• Very stiff power ring. Not terribly crisp focus. Somewhat heavy for its size
  • Not bad. Nice and clear. Doesn’t seem as bright as some of the others. Great value.

Kowa TS-502 20-40×50
($290; 310-327-1913)
Objective lens diameter: 50mm
Eyepiece magnifications: 20X or 20-40X
Exit pupil: 2.5mm @ 20X; 1.25mm @ 40X
Prism type: Porro prism
Lens coatings: Single-layer
Weight: 14.5 oz.
Length: 10.4 in.
Waterproof: No
Best for: Backpacking or other go-light hunting
Kowa spotting scopes have long been popular with bird-watchers, who tend to be more knowledgeable about optics than hunters. My first reaction to this astoundingly small and lightweight beauty was, “Where have you been all my life?” Though not as sharp as models with larger objective lenses, this scope has sufficient resolution for serious big-game hunting, including sheep and mule deer, where weight savings is of paramount importance. Moreover, there is no excuse for not carrying it. Model variations include body configurations for either straight or 45-degree viewing and choices between 20X and 20-40X built-in eyepieces.

Extra Comments

  • The weight on this one is a dream. I’d like to take it home! Out of this world. Easy to focus. Size is great. Plus the price is wonderful.
  • Nice little scope. Compact & easy to take on a hunt.
  • Not terribly sharp. Love the lightweight aspect. Also like the small size.
  • Fantastic value! Super lightweight. Ideal for backpack hunting. Simple controls-easy to use.

Leupold Wind River 15-45×60 WP
($378; 800-929-4949)
Objective lens diameter: 60mm
Eyepiece magnifications: 15-45X
Exit pupil: 4mm @ 15X; 1.3mm @ 45X
Prism type: Porro prism
Lens coatings: Fully multicoated
Weight: 35.1 oz.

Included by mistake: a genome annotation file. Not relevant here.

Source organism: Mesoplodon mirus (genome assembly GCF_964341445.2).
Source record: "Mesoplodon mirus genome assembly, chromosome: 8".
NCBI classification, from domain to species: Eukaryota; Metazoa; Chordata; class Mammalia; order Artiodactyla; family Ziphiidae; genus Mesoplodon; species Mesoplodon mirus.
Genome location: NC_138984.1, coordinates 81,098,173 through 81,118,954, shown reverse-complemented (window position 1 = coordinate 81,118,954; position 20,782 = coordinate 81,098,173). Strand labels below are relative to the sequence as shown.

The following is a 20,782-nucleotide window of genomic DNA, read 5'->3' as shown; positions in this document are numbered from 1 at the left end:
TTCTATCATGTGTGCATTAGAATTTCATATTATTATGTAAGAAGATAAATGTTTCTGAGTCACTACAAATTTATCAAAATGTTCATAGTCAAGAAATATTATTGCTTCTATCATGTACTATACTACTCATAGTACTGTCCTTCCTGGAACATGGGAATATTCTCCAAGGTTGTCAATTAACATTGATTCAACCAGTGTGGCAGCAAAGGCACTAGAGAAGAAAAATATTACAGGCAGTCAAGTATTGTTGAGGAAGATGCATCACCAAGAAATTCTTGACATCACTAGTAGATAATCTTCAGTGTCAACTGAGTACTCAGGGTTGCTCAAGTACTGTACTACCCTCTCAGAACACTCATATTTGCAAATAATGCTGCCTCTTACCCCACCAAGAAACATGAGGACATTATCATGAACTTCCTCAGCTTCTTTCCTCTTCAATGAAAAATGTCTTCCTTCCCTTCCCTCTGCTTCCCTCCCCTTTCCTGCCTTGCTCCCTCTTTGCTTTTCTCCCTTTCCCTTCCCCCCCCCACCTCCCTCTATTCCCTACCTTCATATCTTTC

Length: 12.1 in.
Waterproof: Yes
Best for: All-around hunting and at shooting ranges
Unlike Leupold’s Golden Ring American-made 12-40×60 spotting scope, this Wind River 15-45×60 scope hails from Korea. The resolution at 2.6 SOA is excellent for a scope in its price range ($260 from Cabela’s). It’s a good, solid instrument. Our panel agreed with comments such as “easy to focus” and “very nice scope for the money.” With reasonable care it should give a lifetime of dependable service.

Extra Comments

  • Nice size. Compact. Easy to focus & adjust power. Winked out quite early in the low-light test.
  • Really like the small compact size.
  • Very stiff power ring. Great for crying in daypack.
  • A very nice scope for the money. Very packable.

Minox 20-45×62 ED
($858; 800-631-1584)
Objective lens diameter: 62mm
Eyepiece magnifications: 20-45X, 22X Wide Angle, 40X
Exit pupil: 3.1mm @ 20X; 1.4mm @ 45X
Prism type: Porro prism
Lens coatings: Fully multicoated
Weight: 35.5 oz.
Length: 13 in.
Waterproof: Yes
Best for: All-around hunting and at shooting ranges
Why a 62mm objective lens on this spotting scope? It is, I suppose, a case of one-upmanship-though a 62mm objective lens does gather 7 percent more light than a 60mm objective. Features on the Minox 20-45X62 include ED glass to eliminate chromatic aberrations, interchangeable eyepieces, a close-focus distance of 16 feet (great for backyard bird-watchers), a sturdy metal body and waterproofing to a depth of 16 feet.

Our panel’s major criticisms were that the focusing knob is too smooth, and this model is pretty pricey.

Extra Comments

  • Focusing knob is too smooth-needs more grip. ED glass should have a noticeable effect on the resolution. But doesn’t!
  • I don’t like focus wheel.
  • Very nice glass-clear and bright. Easy to focus. Relatively compact. Good looking. Seems a bit pricey.

Pentax PF-100 ED 26-78×100
($2,700; 303-799-8000)
Objective lens diameter: 100mm, with a focal length of 630mm
Eyepiece magnifications: 26-78X, 22.5X, 30X, 45X, 60X and 90X
Exit pupil: 3.9mm @ 26X; 1.3mm @ 78X
Prism type: Porro prism
Lens coatings: Fully multicoated
Weight: 111 oz. w/zoom eyepiece
Length: 23.6 in.
Waterproof: Yes
Best for: Long-range and low-light viewing